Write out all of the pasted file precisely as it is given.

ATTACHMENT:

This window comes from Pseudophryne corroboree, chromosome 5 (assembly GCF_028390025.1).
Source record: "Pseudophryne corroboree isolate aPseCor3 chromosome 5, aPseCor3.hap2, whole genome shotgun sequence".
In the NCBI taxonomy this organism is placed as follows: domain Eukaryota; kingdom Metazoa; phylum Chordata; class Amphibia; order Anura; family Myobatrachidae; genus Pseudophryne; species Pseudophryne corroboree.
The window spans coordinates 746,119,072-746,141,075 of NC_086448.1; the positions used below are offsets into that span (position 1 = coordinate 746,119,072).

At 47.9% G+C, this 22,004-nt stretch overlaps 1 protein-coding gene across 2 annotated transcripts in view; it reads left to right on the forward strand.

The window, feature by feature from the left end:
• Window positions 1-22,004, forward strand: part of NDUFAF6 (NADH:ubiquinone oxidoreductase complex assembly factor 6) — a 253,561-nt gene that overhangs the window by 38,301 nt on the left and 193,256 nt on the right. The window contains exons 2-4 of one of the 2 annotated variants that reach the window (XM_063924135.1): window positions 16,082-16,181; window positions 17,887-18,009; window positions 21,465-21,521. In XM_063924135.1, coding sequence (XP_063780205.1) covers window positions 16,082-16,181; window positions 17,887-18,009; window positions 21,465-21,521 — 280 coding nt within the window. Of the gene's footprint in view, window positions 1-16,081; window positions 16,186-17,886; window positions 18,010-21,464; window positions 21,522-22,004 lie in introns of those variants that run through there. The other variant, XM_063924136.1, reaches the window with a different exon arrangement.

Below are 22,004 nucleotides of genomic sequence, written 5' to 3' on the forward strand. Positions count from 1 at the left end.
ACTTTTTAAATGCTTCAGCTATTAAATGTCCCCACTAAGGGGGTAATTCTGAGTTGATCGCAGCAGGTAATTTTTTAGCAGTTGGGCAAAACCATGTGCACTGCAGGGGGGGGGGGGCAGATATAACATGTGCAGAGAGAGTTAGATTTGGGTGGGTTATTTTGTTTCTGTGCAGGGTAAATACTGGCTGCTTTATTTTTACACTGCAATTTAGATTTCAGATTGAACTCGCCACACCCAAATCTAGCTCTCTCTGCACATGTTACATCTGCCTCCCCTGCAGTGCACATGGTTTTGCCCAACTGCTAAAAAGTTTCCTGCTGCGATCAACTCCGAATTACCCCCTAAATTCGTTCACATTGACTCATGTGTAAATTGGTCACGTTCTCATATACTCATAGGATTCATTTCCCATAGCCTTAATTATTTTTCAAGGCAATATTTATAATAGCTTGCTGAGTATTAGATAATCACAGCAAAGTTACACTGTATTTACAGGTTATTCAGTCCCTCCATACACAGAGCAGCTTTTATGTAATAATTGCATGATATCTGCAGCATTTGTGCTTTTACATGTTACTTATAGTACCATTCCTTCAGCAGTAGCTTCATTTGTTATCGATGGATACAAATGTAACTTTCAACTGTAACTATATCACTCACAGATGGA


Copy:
This window comes from Pseudophryne corroboree, chromosome 5 (assembly GCF_028390025.1).
Source record: "Pseudophryne corroboree isolate aPseCor3 chromosome 5, aPseCor3.hap2, whole genome shotgun sequence".
In the NCBI taxonomy this organism is placed as follows: domain Eukaryota; kingdom Metazoa; phylum Chordata; class Amphibia; order Anura; family Myobatrachidae; genus Pseudophryne; species Pseudophryne corroboree.
The window spans coordinates 746,119,072-746,141,075 of NC_086448.1; the positions used below are offsets into that span (position 1 = coordinate 746,119,072).

At 47.9% G+C, this 22,004-nt stretch overlaps 1 protein-coding gene across 2 annotated transcripts in view; it reads left to right on the forward strand.

The window, feature by feature from the left end:
• Window positions 1-22,004, forward strand: part of NDUFAF6 (NADH:ubiquinone oxidoreductase complex assembly factor 6) — a 253,561-nt gene that overhangs the window by 38,301 nt on the left and 193,256 nt on the right. The window contains exons 2-4 of one of the 2 annotated variants that reach the window (XM_063924135.1): window positions 16,082-16,181; window positions 17,887-18,009; window positions 21,465-21,521. In XM_063924135.1, coding sequence (XP_063780205.1) covers window positions 16,082-16,181; window positions 17,887-18,009; window positions 21,465-21,521 — 280 coding nt within the window. Of the gene's footprint in view, window positions 1-16,081; window positions 16,186-17,886; window positions 18,010-21,464; window positions 21,522-22,004 lie in introns of those variants that run through there. The other variant, XM_063924136.1, reaches the window with a different exon arrangement.

Below are 22,004 nucleotides of genomic sequence, written 5' to 3' on the forward strand. Positions count from 1 at the left end.
ACTTTTTAAATGCTTCAGCTATTAAATGTCCCCACTAAGGGGGTAATTCTGAGTTGATCGCAGCAGGTAATTTTTTAGCAGTTGGGCAAAACCATGTGCACTGCAGGGGGGGGGGGGCAGATATAACATGTGCAGAGAGAGTTAGATTTGGGTGGGTTATTTTGTTTCTGTGCAGGGTAAATACTGGCTGCTTTATTTTTACACTGCAATTTAGATTTCAGATTGAACTCGCCACACCCAAATCTAGCTCTCTCTGCACATGTTACATCTGCCTCCCCTGCAGTGCACATGGTTTTGCCCAACTGCTAAAAAGTTTCCTGCTGCGATCAACTCCGAATTACCCCCTAAATTCGTTCACATTGACTCATGTGTAAATTGGTCACGTTCTCATATACTCATAGGATTCATTTCCCATAGCCTTAATTATTTTTCAAGGCAATATTTATAATAGCTTGCTGAGTATTAGATAATCACAGCAAAGTTACACTGTATTTACAGGTTATTCAGTCCCTCCATACACAGAGCAGCTTTTATGTAATAATTGCATGATATCTGCAGCATTTGTGCTTTTACATGTTACTTATAGTACCATTCCTTCAGCAGTAGCTTCATTTGTTATCGATGGATACAAATGTAACTTTCAACTGTAACTATATCACTCACAGATGGA